Clearly, the Pashtuns are a large number in Afghanistan, although one must not say that Pashtuns are equal to Taliban or equal to the processes in Rome. We know that Mohammad Zahir is the one representing the Rome process. What matters to us is that the Pashtuns, too, must be there, must be present, as well as Tajiks, Hazaras, and Uzbeks, and other ethnic groups.

AMANPOUR: Mr. President, Iran was one of the first countries to send condolences to the United States after September 11. You, yourself, and other member of the ruling establishment; the people expressed their sympathy. There is food distribution going to Afghanistan that will come through Iran's port on the Persian Gulf. Iran has said that it will meet its international obligations to assist U.S. pilots, should they find themselves in trouble during this situation.

This is quite incredible for so-called sworn enemies. In previously interviews this week you have spoken of what you called some positive steps that were taken by the Clinton administration in talking about its past policy towards Iran. U.S. officials are still not able to understand why Iran won't accept unconditional dialogue. I don't mean relations, I don't mean negotiations, I mean dialogue. What is wrong with unconditional dialogue, where you all put your issues on the table?

KHATAMI (through translator): We do understand the feeling of the people of America and the government of America in responding to the tragic attack that occurred on September 11. And it is their right to want to bring the perpetrators to justice, and to confront them. And the world also endorses that.

But the question is: How do you confront terror and terrorism? Terror and terrorism is a process. When we talk about al Qaeda, for example, this is a group that is not just based in Afghanistan. It exists in other places, as well as do our terrorist groups. If we act quickly, or in a one-sided manner, we might be able to the fight terrorism in one case or two, but we might end up activating other terrorist processes.

As far as relations are concerned, I have said that there is a great deal of mistrust. In practice, regretfully, we haven't seen any serious steps taken to improve the situation, although in the last administration some positive things were done. Officially, the U.S. administration said that it had made some mistakes towards Iran. It did not apologize officially, but it did at least clearly state that it had made mistakes.

And if that had been followed by some practical steps, it would have had some positive results. But unfortunately, accusations still continue, threats still continue, un-based allegations are -- continue. And I want to say that we are -- although we are victims of terrorism ourselves, we are said -- allegedly said -- we're said to be alleged terrorists, or at least we're on the list of terrorist groups. And I want to say that there are many terrorist groups present in the West and other countries that are actually being supported. So there is a double standard.

We have, as you know, a history of pessimism when it comes to our relations with the United Nations -- with the United States. So although there have been some positive developments, we need practical steps, so in addition to rhetoric, we need to get rid of the unacceptable behavior that still continues, in my opinion, towards Iran.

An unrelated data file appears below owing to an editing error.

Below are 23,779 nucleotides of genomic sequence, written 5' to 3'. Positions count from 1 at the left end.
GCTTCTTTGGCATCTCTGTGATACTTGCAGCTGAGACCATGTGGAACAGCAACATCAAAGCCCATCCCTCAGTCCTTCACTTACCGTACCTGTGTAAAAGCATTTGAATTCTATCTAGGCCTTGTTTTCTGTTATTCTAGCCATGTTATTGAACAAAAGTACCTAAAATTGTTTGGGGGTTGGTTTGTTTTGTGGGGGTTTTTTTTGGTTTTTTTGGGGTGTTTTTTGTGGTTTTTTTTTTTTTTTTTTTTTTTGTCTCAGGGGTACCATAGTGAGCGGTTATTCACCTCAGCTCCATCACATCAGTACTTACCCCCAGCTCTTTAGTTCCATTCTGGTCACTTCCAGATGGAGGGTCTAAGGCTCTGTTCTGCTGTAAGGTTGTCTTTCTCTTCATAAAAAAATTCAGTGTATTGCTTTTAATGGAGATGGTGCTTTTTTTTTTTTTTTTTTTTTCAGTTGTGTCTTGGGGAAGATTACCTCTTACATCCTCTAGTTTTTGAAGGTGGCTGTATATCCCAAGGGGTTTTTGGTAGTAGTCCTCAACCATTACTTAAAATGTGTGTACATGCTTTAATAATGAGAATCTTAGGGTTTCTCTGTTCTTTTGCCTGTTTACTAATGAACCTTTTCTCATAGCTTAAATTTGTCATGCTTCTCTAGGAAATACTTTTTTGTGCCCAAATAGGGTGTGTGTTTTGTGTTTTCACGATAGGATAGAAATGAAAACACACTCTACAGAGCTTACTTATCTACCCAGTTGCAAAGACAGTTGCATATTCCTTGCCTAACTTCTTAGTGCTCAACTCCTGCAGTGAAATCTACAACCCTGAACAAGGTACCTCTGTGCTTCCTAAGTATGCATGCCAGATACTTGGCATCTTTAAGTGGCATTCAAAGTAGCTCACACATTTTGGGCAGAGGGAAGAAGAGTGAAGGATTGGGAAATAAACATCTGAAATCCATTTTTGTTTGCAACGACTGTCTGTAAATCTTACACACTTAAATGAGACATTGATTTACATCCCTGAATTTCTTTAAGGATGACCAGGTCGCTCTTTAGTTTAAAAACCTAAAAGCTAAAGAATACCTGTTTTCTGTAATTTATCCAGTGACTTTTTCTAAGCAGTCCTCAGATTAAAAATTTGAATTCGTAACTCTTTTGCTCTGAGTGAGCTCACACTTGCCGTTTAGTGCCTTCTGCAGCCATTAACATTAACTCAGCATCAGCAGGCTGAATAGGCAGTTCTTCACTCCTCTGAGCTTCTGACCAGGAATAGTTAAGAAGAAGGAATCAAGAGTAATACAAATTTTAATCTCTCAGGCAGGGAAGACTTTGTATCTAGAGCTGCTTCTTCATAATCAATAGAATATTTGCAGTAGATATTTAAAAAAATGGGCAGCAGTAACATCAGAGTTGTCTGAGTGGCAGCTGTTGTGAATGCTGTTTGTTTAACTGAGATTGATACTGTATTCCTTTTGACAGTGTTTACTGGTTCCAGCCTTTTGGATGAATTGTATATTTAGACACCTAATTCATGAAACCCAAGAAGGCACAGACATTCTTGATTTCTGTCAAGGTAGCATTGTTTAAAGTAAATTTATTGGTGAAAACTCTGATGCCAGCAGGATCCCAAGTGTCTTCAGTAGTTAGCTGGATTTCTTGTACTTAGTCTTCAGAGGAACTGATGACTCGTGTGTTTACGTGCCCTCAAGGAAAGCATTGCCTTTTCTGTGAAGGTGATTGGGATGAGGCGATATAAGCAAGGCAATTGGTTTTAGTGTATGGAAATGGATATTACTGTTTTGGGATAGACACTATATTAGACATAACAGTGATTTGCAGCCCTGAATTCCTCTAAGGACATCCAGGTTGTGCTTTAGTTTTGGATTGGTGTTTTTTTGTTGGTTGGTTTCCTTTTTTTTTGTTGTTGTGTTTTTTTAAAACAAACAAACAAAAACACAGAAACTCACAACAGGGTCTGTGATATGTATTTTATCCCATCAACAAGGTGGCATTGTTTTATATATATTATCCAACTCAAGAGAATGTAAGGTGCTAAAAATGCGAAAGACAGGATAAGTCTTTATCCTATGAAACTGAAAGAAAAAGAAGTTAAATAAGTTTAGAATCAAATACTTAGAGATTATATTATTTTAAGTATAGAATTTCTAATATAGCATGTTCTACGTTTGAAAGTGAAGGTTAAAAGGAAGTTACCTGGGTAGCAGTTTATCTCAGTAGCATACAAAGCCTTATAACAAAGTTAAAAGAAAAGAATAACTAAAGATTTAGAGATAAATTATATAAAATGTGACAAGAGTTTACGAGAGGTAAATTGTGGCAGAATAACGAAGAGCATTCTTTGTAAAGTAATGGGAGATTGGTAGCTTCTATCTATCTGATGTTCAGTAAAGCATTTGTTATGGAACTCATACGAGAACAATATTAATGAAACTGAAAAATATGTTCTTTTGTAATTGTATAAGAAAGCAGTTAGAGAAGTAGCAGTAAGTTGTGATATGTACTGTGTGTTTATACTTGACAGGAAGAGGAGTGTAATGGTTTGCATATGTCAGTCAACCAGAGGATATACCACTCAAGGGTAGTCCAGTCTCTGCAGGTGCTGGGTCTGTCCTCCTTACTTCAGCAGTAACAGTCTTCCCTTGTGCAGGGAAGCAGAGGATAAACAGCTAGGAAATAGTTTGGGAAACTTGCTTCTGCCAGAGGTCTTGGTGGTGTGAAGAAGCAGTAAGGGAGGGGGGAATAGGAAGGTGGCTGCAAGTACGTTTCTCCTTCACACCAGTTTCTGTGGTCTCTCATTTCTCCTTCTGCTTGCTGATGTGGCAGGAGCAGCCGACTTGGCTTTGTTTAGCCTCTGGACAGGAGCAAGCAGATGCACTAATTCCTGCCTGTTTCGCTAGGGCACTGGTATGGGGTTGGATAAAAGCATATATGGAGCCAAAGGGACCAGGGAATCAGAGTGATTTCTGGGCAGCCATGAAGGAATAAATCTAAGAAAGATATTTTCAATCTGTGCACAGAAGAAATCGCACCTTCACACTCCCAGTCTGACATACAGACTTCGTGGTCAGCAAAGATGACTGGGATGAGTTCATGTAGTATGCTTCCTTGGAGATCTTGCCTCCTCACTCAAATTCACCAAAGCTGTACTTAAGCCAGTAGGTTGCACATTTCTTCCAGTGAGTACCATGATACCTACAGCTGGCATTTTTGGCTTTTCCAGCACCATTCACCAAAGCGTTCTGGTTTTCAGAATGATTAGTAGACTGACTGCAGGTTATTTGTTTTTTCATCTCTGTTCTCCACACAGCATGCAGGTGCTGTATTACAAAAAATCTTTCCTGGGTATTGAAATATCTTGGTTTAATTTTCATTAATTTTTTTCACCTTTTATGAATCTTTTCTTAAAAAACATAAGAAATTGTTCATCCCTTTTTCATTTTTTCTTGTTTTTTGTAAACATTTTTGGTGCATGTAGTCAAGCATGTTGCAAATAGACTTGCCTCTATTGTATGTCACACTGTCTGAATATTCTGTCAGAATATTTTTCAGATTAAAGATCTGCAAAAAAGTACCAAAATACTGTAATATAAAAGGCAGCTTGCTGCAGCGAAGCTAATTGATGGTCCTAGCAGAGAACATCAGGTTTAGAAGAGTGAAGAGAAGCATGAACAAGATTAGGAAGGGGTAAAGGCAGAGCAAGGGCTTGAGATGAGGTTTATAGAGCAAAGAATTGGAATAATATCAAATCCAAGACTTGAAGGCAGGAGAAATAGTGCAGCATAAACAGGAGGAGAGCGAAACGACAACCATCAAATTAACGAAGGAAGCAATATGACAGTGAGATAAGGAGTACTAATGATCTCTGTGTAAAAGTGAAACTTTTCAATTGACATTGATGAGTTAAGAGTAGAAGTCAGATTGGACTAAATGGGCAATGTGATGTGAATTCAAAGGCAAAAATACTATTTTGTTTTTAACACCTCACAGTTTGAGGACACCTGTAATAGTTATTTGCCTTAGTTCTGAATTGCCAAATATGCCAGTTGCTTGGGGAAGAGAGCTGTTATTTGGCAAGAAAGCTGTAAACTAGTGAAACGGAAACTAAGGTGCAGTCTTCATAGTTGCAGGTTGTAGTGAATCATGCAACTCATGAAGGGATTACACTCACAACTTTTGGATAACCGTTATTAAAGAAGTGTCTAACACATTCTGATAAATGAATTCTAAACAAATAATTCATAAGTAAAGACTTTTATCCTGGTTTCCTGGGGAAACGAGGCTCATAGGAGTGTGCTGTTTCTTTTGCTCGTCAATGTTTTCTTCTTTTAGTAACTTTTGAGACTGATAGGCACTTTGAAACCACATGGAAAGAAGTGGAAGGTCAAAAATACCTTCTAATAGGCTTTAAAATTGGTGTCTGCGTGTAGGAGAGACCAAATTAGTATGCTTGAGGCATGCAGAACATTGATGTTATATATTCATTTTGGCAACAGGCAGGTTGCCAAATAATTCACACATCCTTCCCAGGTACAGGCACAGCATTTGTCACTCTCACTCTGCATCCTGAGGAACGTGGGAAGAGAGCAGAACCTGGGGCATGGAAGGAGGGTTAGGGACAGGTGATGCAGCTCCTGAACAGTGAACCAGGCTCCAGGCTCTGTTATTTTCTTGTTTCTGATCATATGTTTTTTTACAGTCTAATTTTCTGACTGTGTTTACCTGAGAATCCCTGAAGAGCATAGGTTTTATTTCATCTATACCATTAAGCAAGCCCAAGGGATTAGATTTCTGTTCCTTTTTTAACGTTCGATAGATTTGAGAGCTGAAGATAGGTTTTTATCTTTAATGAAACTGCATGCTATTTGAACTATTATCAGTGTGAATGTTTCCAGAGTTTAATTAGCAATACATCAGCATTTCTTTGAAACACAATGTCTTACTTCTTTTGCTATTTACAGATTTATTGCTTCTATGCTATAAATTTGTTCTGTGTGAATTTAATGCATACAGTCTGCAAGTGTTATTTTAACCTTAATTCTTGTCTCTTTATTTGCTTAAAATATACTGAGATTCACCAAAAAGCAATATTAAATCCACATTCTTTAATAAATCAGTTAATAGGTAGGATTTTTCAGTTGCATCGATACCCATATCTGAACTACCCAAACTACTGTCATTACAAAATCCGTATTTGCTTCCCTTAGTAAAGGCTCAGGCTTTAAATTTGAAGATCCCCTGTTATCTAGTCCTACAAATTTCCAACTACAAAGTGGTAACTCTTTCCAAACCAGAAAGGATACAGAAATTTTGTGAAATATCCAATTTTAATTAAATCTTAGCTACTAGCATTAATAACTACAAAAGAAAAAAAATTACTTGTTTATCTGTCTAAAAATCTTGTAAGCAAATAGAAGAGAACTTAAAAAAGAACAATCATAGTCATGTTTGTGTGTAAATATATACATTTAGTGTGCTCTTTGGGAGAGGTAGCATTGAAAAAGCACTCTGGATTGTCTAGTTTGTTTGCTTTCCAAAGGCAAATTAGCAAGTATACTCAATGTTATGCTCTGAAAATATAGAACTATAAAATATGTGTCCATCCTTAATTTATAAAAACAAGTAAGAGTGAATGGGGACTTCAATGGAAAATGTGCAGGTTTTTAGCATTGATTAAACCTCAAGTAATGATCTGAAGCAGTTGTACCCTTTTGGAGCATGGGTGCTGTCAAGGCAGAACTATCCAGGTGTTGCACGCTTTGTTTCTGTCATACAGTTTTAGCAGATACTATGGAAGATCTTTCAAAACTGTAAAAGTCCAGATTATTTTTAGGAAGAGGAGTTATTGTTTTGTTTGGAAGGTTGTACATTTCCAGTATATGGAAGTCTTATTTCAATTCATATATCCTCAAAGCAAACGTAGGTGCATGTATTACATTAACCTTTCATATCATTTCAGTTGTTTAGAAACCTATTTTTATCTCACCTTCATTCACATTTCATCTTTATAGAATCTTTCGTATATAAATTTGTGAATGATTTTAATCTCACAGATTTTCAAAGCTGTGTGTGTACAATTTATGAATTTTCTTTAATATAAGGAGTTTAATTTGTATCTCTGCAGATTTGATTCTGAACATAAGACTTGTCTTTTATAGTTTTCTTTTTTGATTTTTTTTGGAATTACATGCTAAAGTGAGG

WOODRUFF: And we'll have more of Christiane's interview with the president of Iran when this CNN SPECIAL REPORT continues.


WOODRUFF: Welcome back.

CNN's Christiane Amanpour continues her interview with Iran's President Mohammad Khatami.


AMANPOUR: You are the proponent of the dialogue of civilizations. You always talk about an Islam of peace and tolerance. But the hateful message, the violent message of Islam is being heard very loudly around the world. The message of Osama bin Laden does resonate with many Muslims.

What kind of a responsibly do you believe that you have -- people such as yourself, moderates who talk about a peaceful Islam, to stand up and over and over again tell the Islamic people that suicide is not allowed in the Koran, that it will to the get heavenly rewards, that jihad is very carefully prescribed, only in self-defense, not against innocent civilians.

What sort of responsibility do you believe you have to convince Muslims of that?

KHATAMI (through translator): When the dialogue among civilizations was raised, the idea was to change the paradigm in world affairs and human relations. The paradigm in international affairs in the past century, as well as the first part of the current century, led to mass killings, war, oppression and discrimination.

That paradigm has its own political, cultural, social and economic factors; and it's not easy to change all that. Changing a paradigm that has been in place for centuries requires time. In order to change this paradigm so that dialogue can replace violence and clashes, we have to set ourselves free from our historical differences. Regretfully, the differences we've had between the East and West and between Islam and Christianity. It goes back to the Crusade wars.

The fact remains that in the political realm we haven't been able to set ourselves free from the same historical mentality that I mentioned. Therefore, in my very speeches I have said that we need to embark an educational and cultural efforts to educate in order to listen and have dialogue in order to educate and learn.